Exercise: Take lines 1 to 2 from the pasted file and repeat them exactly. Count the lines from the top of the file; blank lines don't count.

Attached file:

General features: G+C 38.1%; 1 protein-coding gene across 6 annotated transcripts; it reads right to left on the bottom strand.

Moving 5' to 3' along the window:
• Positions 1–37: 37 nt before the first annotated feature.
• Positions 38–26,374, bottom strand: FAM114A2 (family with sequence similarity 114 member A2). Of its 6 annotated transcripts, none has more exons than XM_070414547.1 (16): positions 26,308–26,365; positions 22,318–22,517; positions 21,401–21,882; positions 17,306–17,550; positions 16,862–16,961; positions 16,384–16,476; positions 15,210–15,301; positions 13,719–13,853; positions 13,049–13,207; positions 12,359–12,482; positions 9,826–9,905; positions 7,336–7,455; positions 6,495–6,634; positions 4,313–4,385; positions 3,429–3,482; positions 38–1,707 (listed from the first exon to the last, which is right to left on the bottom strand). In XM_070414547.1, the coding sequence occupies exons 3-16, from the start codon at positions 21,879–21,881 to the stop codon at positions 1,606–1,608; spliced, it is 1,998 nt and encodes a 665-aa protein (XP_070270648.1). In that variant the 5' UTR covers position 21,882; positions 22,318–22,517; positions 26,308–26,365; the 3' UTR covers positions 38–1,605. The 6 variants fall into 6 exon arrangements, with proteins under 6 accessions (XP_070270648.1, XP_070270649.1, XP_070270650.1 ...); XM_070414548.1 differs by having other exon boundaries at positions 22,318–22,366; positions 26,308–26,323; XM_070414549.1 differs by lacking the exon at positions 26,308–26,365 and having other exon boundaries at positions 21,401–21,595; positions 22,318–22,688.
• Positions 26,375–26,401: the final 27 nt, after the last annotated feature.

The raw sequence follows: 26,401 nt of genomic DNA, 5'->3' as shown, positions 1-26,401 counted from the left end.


General features: G+C 38.1%; 1 protein-coding gene across 6 annotated transcripts; it reads right to left on the bottom strand.

Moving 5' to 3' along the window: